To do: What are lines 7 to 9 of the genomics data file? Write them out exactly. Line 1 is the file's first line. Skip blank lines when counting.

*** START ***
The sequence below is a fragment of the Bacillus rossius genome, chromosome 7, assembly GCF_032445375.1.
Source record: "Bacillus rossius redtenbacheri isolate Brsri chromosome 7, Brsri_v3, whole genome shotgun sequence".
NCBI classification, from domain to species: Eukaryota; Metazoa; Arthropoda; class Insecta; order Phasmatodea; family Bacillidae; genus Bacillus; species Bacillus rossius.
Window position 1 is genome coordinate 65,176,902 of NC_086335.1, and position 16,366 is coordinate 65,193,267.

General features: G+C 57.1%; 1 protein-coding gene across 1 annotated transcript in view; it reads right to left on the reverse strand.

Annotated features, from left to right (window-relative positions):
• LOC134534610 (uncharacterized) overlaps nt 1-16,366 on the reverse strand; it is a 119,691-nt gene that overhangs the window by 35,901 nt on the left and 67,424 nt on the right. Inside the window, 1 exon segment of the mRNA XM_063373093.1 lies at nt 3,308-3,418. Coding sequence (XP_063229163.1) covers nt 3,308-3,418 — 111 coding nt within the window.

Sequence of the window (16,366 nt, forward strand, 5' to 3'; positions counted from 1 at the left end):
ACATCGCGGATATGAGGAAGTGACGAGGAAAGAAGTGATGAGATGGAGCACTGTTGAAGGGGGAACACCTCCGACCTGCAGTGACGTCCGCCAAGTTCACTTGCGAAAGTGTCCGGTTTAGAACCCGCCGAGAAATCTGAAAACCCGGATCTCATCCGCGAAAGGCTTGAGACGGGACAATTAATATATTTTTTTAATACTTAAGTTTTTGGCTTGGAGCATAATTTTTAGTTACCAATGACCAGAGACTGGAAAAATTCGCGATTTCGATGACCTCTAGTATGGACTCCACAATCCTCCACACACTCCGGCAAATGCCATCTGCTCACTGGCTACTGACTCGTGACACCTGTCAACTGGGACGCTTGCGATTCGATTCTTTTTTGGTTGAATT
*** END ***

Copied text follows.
• LOC134534610 (uncharacterized) overlaps nt 1-16,366 on the reverse strand; it is a 119,691-nt gene that overhangs the window by 35,901 nt on the left and 67,424 nt on the right. Inside the window, 1 exon segment of the mRNA XM_063373093.1 lies at nt 3,308-3,418. Coding sequence (XP_063229163.1) covers nt 3,308-3,418 — 111 coding nt within the window.

Sequence of the window (16,366 nt, forward strand, 5' to 3'; positions counted from 1 at the left end):
ACATCGCGGATATGAGGAAGTGACGAGGAAAGAAGTGATGAGATGGAGCACTGTTGAAGGGGGAACACCTCCGACCTGCAGTGACGTCCGCCAAGTTCACTTGCGAAAGTGTCCGGTTTAGAACCCGCCGAGAAATCTGAAAACCCGGATCTCATCCGCGAAAGGCTTGAGACGGGACAATTAATATATTTTTTTAATACTTAAGTTTTTGGCTTGGAGCATAATTTTTAGTTACCAATGACCAGAGACTGGAAAAATTCGCGATTTCGATGACCTCTAGTATGGACTCCACAATCCTCCACACACTCCGGCAAATGCCATCTGCTCACTGGCTACTGACTCGTGACACCTGTCAACTGGGACGCTTGCGATTCGATTCTTTTTTGGTTGAATT